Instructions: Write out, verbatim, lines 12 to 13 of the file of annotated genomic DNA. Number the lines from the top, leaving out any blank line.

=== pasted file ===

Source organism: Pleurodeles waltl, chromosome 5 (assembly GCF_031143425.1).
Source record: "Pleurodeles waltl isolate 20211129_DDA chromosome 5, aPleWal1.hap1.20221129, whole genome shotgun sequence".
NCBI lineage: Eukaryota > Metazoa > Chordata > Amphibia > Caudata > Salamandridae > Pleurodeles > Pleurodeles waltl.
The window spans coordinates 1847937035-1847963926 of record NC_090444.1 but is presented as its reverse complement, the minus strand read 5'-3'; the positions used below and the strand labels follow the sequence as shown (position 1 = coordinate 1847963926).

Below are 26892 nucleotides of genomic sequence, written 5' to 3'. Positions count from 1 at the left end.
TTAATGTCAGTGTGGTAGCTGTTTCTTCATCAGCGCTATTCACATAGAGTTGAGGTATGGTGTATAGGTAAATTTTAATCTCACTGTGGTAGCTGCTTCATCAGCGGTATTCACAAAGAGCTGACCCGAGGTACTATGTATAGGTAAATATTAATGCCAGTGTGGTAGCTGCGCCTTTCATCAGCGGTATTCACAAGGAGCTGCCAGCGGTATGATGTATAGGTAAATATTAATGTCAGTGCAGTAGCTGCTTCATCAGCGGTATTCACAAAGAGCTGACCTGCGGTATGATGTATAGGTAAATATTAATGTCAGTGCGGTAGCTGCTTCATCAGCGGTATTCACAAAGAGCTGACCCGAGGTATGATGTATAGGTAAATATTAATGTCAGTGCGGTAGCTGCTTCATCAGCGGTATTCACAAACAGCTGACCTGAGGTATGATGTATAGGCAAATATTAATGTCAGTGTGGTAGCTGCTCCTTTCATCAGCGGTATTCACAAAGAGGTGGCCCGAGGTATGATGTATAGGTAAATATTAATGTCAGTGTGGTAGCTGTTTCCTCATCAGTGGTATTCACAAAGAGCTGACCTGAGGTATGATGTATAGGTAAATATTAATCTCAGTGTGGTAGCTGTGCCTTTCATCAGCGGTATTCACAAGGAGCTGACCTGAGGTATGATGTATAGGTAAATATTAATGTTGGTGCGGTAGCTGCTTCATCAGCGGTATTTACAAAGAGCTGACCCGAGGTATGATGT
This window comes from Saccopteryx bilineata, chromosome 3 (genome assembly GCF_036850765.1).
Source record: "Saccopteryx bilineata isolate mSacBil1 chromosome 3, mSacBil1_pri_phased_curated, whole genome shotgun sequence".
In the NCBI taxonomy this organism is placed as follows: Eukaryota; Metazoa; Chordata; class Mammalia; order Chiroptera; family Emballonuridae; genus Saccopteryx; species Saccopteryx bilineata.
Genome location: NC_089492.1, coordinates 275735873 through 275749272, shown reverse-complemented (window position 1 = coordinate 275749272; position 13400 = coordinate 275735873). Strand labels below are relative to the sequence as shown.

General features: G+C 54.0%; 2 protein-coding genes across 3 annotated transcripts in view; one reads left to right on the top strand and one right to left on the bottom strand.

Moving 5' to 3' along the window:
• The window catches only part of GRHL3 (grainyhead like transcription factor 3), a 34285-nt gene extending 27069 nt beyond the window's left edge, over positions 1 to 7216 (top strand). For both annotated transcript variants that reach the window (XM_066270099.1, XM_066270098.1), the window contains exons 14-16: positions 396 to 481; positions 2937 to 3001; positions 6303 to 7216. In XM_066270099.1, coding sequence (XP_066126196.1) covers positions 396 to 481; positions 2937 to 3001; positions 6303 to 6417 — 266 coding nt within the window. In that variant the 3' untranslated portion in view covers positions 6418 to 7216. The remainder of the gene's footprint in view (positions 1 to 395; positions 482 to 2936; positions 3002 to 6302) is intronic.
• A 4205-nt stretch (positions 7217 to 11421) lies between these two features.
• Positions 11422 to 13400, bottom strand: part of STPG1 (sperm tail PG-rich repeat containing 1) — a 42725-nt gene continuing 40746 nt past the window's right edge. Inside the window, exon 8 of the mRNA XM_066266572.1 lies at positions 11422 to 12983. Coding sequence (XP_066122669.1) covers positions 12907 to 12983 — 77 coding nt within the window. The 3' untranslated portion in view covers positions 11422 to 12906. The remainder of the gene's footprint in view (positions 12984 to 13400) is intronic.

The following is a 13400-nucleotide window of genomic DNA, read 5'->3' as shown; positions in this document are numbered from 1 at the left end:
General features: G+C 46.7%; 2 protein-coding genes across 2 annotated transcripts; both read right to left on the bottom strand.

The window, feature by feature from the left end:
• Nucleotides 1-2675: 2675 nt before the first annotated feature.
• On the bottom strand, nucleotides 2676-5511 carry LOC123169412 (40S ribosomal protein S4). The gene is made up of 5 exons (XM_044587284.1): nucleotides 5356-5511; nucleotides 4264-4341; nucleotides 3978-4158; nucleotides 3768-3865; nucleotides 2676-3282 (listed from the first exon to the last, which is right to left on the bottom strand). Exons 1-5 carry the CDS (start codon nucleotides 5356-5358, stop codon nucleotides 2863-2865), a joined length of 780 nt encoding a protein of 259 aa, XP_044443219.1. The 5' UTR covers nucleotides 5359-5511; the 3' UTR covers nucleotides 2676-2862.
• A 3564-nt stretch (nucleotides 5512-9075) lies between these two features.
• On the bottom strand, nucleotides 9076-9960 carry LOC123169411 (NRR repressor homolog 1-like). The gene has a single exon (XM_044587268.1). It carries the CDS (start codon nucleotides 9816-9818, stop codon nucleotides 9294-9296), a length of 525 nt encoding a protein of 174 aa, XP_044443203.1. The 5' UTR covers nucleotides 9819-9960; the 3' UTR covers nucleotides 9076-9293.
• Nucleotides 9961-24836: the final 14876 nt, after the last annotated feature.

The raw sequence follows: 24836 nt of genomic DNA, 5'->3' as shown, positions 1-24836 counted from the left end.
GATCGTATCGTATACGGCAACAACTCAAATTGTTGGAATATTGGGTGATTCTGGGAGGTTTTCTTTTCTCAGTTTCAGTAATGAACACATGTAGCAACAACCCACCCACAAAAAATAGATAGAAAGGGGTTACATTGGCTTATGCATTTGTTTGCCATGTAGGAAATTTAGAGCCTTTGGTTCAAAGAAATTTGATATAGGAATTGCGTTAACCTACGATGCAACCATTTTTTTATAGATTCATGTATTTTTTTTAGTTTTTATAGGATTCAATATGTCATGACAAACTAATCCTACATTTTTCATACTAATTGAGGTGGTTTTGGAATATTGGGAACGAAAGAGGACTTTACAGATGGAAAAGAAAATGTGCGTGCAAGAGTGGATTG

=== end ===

Moving 5' to 3' along the window:
• The window catches only part of GRHL3 (grainyhead like transcription factor 3), a 34285-nt gene extending 27069 nt beyond the window's left edge, over positions 1 to 7216 (top strand). For both annotated transcript variants that reach the window (XM_066270099.1, XM_066270098.1), the window contains exons 14-16: positions 396 to 481; positions 2937 to 3001; positions 6303 to 7216. In XM_066270099.1, coding sequence (XP_066126196.1) covers positions 396 to 481; positions 2937 to 3001; positions 6303 to 6417 — 266 coding nt within the window. In that variant the 3' untranslated portion in view covers positions 6418 to 7216. The remainder of the gene's footprint in view (positions 1 to 395; positions 482 to 2936; positions 3002 to 6302) is intronic.